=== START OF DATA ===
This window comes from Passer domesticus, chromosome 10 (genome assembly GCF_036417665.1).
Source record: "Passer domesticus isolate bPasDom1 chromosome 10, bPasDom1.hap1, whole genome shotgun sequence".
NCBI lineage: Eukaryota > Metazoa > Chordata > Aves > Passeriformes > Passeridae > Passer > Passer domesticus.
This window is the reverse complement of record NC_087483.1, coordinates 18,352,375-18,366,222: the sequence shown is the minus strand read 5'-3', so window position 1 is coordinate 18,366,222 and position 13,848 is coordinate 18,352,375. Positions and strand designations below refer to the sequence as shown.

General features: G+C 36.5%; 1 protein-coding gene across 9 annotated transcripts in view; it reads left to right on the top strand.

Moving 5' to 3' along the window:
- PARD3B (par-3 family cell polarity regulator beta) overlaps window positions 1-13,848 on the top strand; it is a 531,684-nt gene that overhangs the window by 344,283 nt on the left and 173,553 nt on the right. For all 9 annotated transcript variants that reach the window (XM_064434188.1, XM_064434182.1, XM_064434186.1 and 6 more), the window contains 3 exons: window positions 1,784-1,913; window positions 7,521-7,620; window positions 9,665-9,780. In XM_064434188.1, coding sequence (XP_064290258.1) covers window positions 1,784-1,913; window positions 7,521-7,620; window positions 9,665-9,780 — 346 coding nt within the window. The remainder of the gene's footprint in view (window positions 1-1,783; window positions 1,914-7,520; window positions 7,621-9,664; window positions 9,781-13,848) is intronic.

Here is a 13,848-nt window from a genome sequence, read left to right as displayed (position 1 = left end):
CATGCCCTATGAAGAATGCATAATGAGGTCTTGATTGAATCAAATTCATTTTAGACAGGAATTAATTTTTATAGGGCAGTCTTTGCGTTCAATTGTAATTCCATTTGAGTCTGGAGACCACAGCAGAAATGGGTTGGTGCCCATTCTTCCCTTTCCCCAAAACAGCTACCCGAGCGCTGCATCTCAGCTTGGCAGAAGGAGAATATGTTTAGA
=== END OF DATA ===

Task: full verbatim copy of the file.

This window comes from Passer domesticus, chromosome 10 (genome assembly GCF_036417665.1).
Source record: "Passer domesticus isolate bPasDom1 chromosome 10, bPasDom1.hap1, whole genome shotgun sequence".
NCBI lineage: Eukaryota > Metazoa > Chordata > Aves > Passeriformes > Passeridae > Passer > Passer domesticus.
This window is the reverse complement of record NC_087483.1, coordinates 18,352,375-18,366,222: the sequence shown is the minus strand read 5'-3', so window position 1 is coordinate 18,366,222 and position 13,848 is coordinate 18,352,375. Positions and strand designations below refer to the sequence as shown.

General features: G+C 36.5%; 1 protein-coding gene across 9 annotated transcripts in view; it reads left to right on the top strand.

Moving 5' to 3' along the window:
- PARD3B (par-3 family cell polarity regulator beta) overlaps window positions 1-13,848 on the top strand; it is a 531,684-nt gene that overhangs the window by 344,283 nt on the left and 173,553 nt on the right. For all 9 annotated transcript variants that reach the window (XM_064434188.1, XM_064434182.1, XM_064434186.1 and 6 more), the window contains 3 exons: window positions 1,784-1,913; window positions 7,521-7,620; window positions 9,665-9,780. In XM_064434188.1, coding sequence (XP_064290258.1) covers window positions 1,784-1,913; window positions 7,521-7,620; window positions 9,665-9,780 — 346 coding nt within the window. The remainder of the gene's footprint in view (window positions 1-1,783; window positions 1,914-7,520; window positions 7,621-9,664; window positions 9,781-13,848) is intronic.

Here is a 13,848-nt window from a genome sequence, read left to right as displayed (position 1 = left end):
CATGCCCTATGAAGAATGCATAATGAGGTCTTGATTGAATCAAATTCATTTTAGACAGGAATTAATTTTTATAGGGCAGTCTTTGCGTTCAATTGTAATTCCATTTGAGTCTGGAGACCACAGCAGAAATGGGTTGGTGCCCATTCTTCCCTTTCCCCAAAACAGCTACCCGAGCGCTGCATCTCAGCTTGGCAGAAGGAGAATATGTTTAGA